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Hyperventilation and hypoxia

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Hyperventilation and hypoxia
Answer
11/16/15 10:35 PM
So I found an article that kinda explores some ideas I've had peculating since this thread -
link
Daniel M. Ingram:

interesting aside: when laying there in the hospital bed getting fluids i was on the monitors and i kept trying to get into something jhanic, as i find them healing, and the alarm on the bed kept going off, as my respriratory rate would go below 3/minute at times and generally stayed around 7, and when it went the lowest was when i was able to get something passable as perhaps weak 3rd jhana, and then the O2 sat monitor would go off as my oxygen sat kept dropping to the high 80% range, which correlated well with the better mindstates, so one more question for the scientific journal: is hypoxia and/or hypercarbia part of the jhanic buzz?

The Magic of Hyperventilation
© G.M. Woerlee
http://www.anesthesiaweb.org/hyperventilation.php

Some interesting reading so far....
Highlights-
The effects of hyperventilation upon the human brain have been studied intensively for many years. As long ago as the 1940's, hyperventilation was known to cause high amplitude, low frequency delta waves [waves with a frequency of 1-4 Hertz] to manifest in the electroencephalograph of the frontal lobes of the brains of conscious persons (Davis 1942, Meyer 1960, Stoddart 1967, Worp 1991). However, the appearance of delta waves is unrelated to the degree of lowering of arterial carbon dioxide pressure, or the pH increase due to hyperventilation, but is directly related to the occurrence of cerebral hypoxia induced by hyperventilation (Gotoh 1965). Hyperventilation does not only reduce the total cerebral blood flow, but also changes the distribution of blood flow within the brain. Modern studies reveal that blood flow to the frontal, occipital, and parieto-occipital cortex (see Figure 8), as well as the hippocampus is reduced relative to other areas of the brain within seconds to minutes of commencing hyperventilation (Naganawa 2002, Posse 1997).

These relative changes in blood flow and electroencephalogram reflect reduced activity in these regions of the brain. The frontal lobes of the brain are required for cognitive functions such as memory, experience of time, directed attention, reflective consciousness, and the idea of self (Dietrich 2003). So hyperventilation induced cognitive changes such as disturbed mentation, impaired concentration, and poor memory, are readily explained by reduced frontal cortical function - nicely termed “transient hypofrontality” (Dietrich 2003). The occipital cortex performs primary and secondary visual processing, while the parieto-occipital cortex integrates body sensory information into the body image (Blanke 2005, Maravita 2003). Reduced function in these regions of the brain certainly explains other experiences occurring during hyperventilation, such as visual hallucinations, feelings of depersonalization, or feeling that everything is confused and dream-like.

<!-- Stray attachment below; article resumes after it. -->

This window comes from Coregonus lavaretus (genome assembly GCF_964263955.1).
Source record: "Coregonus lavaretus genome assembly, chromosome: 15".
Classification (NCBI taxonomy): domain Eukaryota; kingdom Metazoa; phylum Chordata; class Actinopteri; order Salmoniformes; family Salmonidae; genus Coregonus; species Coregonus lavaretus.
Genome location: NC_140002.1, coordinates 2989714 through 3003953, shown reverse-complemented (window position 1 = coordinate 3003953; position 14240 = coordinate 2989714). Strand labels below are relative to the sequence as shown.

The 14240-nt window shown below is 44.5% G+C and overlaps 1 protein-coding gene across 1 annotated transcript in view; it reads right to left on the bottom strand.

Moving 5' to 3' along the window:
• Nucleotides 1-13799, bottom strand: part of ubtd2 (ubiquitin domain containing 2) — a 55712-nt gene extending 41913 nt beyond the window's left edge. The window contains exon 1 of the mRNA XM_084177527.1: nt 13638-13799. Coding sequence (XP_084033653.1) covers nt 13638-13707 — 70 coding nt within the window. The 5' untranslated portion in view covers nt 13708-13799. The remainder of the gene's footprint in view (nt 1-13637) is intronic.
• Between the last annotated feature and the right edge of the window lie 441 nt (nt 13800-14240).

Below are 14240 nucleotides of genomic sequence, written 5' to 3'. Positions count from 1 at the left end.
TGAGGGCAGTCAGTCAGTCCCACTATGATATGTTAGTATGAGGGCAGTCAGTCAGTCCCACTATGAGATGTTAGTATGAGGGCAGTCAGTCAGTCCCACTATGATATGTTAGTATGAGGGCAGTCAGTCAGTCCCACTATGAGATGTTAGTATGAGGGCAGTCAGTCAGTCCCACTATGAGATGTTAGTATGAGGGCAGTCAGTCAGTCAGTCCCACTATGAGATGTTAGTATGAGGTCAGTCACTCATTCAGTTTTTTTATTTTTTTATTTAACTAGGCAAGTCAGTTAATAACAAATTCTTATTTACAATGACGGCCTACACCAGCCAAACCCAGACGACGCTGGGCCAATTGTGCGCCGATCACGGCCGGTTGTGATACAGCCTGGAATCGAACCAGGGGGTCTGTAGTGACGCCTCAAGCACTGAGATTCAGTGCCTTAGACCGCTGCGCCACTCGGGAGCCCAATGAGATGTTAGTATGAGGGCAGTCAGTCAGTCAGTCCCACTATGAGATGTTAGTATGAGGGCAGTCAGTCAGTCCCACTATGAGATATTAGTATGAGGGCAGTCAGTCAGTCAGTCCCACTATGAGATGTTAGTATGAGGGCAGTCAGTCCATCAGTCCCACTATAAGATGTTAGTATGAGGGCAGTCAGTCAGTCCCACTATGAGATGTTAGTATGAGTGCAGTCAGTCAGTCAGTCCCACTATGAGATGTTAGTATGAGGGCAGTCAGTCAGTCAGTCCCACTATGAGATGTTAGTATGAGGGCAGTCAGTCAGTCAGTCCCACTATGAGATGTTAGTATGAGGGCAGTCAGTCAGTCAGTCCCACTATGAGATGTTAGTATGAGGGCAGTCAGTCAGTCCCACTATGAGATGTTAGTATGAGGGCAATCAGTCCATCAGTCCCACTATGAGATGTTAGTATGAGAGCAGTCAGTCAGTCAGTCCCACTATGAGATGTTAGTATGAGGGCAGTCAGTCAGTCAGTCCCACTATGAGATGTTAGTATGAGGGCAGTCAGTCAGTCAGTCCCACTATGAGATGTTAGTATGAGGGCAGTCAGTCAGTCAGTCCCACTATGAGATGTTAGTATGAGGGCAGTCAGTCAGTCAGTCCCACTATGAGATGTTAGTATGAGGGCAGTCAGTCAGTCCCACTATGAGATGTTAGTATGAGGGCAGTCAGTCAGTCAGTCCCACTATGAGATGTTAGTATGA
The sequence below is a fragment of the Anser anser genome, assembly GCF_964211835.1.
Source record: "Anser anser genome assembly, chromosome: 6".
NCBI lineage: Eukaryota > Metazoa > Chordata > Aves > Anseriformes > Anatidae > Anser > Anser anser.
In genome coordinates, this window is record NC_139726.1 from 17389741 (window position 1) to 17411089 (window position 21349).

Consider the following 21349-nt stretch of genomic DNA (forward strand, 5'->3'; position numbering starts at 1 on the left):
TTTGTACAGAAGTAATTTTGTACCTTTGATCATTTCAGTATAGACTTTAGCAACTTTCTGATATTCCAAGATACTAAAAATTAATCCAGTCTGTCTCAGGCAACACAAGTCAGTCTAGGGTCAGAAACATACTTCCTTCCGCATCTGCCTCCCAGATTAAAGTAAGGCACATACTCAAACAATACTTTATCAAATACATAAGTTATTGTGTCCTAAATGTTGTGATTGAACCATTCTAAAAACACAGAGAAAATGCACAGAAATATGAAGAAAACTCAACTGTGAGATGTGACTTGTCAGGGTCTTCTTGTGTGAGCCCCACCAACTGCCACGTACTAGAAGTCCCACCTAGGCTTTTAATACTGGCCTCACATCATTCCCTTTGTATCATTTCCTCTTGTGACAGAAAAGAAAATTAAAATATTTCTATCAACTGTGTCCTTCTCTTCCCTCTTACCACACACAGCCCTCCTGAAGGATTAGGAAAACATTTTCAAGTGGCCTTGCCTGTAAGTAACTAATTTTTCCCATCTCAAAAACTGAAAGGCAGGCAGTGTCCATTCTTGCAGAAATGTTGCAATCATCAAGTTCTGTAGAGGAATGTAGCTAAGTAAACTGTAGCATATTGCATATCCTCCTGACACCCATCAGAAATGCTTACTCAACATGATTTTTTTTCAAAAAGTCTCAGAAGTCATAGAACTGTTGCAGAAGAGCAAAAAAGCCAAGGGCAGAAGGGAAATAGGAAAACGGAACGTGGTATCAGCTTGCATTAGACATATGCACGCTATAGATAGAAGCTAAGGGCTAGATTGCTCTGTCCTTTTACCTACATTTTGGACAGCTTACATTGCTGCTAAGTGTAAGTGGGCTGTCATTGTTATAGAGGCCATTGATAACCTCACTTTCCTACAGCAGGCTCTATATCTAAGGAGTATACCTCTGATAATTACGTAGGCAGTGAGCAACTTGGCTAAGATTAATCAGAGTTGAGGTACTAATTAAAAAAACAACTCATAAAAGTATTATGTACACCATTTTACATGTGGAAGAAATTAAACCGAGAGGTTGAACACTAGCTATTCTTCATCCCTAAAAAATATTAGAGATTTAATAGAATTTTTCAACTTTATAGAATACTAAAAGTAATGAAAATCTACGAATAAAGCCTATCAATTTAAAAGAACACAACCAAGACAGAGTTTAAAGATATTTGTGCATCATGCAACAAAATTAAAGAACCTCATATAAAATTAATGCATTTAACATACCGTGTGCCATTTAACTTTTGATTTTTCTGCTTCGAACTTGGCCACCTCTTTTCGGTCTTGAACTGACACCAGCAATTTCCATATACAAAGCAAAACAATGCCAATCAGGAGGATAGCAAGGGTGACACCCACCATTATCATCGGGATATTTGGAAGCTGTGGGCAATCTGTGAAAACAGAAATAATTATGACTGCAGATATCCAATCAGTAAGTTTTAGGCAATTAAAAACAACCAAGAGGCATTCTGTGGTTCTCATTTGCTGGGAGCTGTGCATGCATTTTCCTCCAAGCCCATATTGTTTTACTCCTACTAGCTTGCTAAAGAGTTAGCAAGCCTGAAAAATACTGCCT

Here a link to the article on Hypoxia

http://www.anesthesiaweb.org/hypoxia.php

RE: Hyperventalation
Answer
11/16/15 9:48 PM as a reply to Dream Walker.
Hi DW,

I'm a bit confused. Your Subject line is about hyperventilation, i.e. increased oxygen due to increased breathing rate, as is the second quote, but the quote by Daniel and the thread he started is about hypoventilation (if you can call it that), i.e. the lack of oxygen and increased carbon dioxide. The two are I would say on the opposite ends of the spectrum. Was your point that some of the experential characteristics associated with jhana might be a result of physiological changes due to reduced oxygen or enhanced carbon dioxide concentration in the blood?

As an aside, I've heard some speculation that the "light at the end of the tunnel" which some folks experience during a near death experience may be due to reduced oxygen to the brain. Typically, if these folks have religious/spiritual training, they also might experience some feeling of peace and perhaps some presence of people who have already died, spiritual beings, etc. Naturally, the folks who are relating these experiences have recovered and we can't ask those who have died for what they experienced.

RE: Hyperventalation
Answer
11/16/15 10:54 PM as a reply to svmonk.
svmonk:
Hi DW,

I'm a bit confused. Your Subject line is about hyperventilation, i.e. increased oxygen due to increased breathing rate, as is the second quote, but the quote by Daniel and the thread he started is about hypoventilation (if you can call it that), i.e. the lack of oxygen and increased carbon dioxide. The two are I would say on the opposite ends of the spectrum. Was your point that some of the experential characteristics associated with jhana might be a result of physiological changes due to reduced oxygen or enhanced carbon dioxide concentration in the blood?

Curious? but not enough to read the article....ok, here then - :o)
Human studies performed since the 1940's reveal that hyperventilation reduces the cerebral blood flow by causing constriction of the arteries supplying the brain with blood (Pierce 1962, Raichle 1972, Wollman 1965, Wollman 1968a). Seymour Kety devised the first accurate system for measuring the cerebral blood flow which is still the “golden standard” against which other techniques for measuring cerebral blood flow are compared. His articles are still as current and valuable as when they were published during the 1940's. He found that cerebral blood flow is directly related to the carbon dioxide pressure in the blood, and inversely related to the pH of the blood flowing through the arteries going to the brain (Kety 1946, Kety 1948). In other words, the lower the carbon dioxide pressure in the blood, the lower the cerebral blood flow. The studies of Kety clearly demonstrated that when hyperventilation caused the arterial carbon dioxide to drop below 30 mmHg, that the cerebral blood flow dropped below 40 ml/100 gm/min (Kety 1946), a cerebral blood flow threshold below which increasing numbers of people develop manifestations of cerebral hypoxia (Figure 6). And as mentioned earlier, all people develop neurological manifestations due to hyperventilation below an arterial carbon dioxide pressure of 20 mmHg